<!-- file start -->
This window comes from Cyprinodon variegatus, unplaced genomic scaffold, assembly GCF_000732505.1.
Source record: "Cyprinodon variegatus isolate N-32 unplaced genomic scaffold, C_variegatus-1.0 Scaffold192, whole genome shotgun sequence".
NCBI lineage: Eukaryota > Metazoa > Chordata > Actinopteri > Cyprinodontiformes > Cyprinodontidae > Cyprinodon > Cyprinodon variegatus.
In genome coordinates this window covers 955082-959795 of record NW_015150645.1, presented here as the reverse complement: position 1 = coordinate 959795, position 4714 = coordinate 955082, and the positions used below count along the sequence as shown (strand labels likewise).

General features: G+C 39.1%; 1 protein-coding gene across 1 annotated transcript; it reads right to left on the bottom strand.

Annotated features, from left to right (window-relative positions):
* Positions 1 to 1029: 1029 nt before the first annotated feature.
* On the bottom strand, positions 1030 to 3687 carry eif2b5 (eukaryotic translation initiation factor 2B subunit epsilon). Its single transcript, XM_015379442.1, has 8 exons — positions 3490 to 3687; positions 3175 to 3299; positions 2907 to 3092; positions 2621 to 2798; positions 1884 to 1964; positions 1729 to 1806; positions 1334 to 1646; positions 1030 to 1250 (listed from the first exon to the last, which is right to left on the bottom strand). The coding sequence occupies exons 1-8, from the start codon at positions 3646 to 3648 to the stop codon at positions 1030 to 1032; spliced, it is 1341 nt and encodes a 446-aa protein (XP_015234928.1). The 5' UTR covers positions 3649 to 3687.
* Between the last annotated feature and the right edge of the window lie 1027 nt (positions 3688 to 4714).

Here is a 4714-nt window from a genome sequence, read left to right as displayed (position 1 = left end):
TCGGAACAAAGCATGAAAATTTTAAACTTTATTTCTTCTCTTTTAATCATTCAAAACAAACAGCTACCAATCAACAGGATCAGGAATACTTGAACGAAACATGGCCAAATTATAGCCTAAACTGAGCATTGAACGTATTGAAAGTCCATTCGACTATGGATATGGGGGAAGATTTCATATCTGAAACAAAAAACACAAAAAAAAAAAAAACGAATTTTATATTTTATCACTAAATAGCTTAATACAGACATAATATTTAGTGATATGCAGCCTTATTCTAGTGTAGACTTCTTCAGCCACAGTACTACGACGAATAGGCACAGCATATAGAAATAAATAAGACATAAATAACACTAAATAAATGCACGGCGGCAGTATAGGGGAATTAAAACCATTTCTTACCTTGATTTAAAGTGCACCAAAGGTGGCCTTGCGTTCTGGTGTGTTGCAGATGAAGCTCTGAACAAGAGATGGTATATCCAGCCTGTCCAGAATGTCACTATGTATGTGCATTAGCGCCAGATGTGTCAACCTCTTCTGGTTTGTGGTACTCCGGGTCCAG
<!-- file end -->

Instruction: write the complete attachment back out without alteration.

This window comes from Cyprinodon variegatus, unplaced genomic scaffold, assembly GCF_000732505.1.
Source record: "Cyprinodon variegatus isolate N-32 unplaced genomic scaffold, C_variegatus-1.0 Scaffold192, whole genome shotgun sequence".
NCBI lineage: Eukaryota > Metazoa > Chordata > Actinopteri > Cyprinodontiformes > Cyprinodontidae > Cyprinodon > Cyprinodon variegatus.
In genome coordinates this window covers 955082-959795 of record NW_015150645.1, presented here as the reverse complement: position 1 = coordinate 959795, position 4714 = coordinate 955082, and the positions used below count along the sequence as shown (strand labels likewise).

General features: G+C 39.1%; 1 protein-coding gene across 1 annotated transcript; it reads right to left on the bottom strand.

Annotated features, from left to right (window-relative positions):
* Positions 1 to 1029: 1029 nt before the first annotated feature.
* On the bottom strand, positions 1030 to 3687 carry eif2b5 (eukaryotic translation initiation factor 2B subunit epsilon). Its single transcript, XM_015379442.1, has 8 exons — positions 3490 to 3687; positions 3175 to 3299; positions 2907 to 3092; positions 2621 to 2798; positions 1884 to 1964; positions 1729 to 1806; positions 1334 to 1646; positions 1030 to 1250 (listed from the first exon to the last, which is right to left on the bottom strand). The coding sequence occupies exons 1-8, from the start codon at positions 3646 to 3648 to the stop codon at positions 1030 to 1032; spliced, it is 1341 nt and encodes a 446-aa protein (XP_015234928.1). The 5' UTR covers positions 3649 to 3687.
* Between the last annotated feature and the right edge of the window lie 1027 nt (positions 3688 to 4714).

Here is a 4714-nt window from a genome sequence, read left to right as displayed (position 1 = left end):
TCGGAACAAAGCATGAAAATTTTAAACTTTATTTCTTCTCTTTTAATCATTCAAAACAAACAGCTACCAATCAACAGGATCAGGAATACTTGAACGAAACATGGCCAAATTATAGCCTAAACTGAGCATTGAACGTATTGAAAGTCCATTCGACTATGGATATGGGGGAAGATTTCATATCTGAAACAAAAAACACAAAAAAAAAAAAAACGAATTTTATATTTTATCACTAAATAGCTTAATACAGACATAATATTTAGTGATATGCAGCCTTATTCTAGTGTAGACTTCTTCAGCCACAGTACTACGACGAATAGGCACAGCATATAGAAATAAATAAGACATAAATAACACTAAATAAATGCACGGCGGCAGTATAGGGGAATTAAAACCATTTCTTACCTTGATTTAAAGTGCACCAAAGGTGGCCTTGCGTTCTGGTGTGTTGCAGATGAAGCTCTGAACAAGAGATGGTATATCCAGCCTGTCCAGAATGTCACTATGTATGTGCATTAGCGCCAGATGTGTCAACCTCTTCTGGTTTGTGGTACTCCGGGTCCAG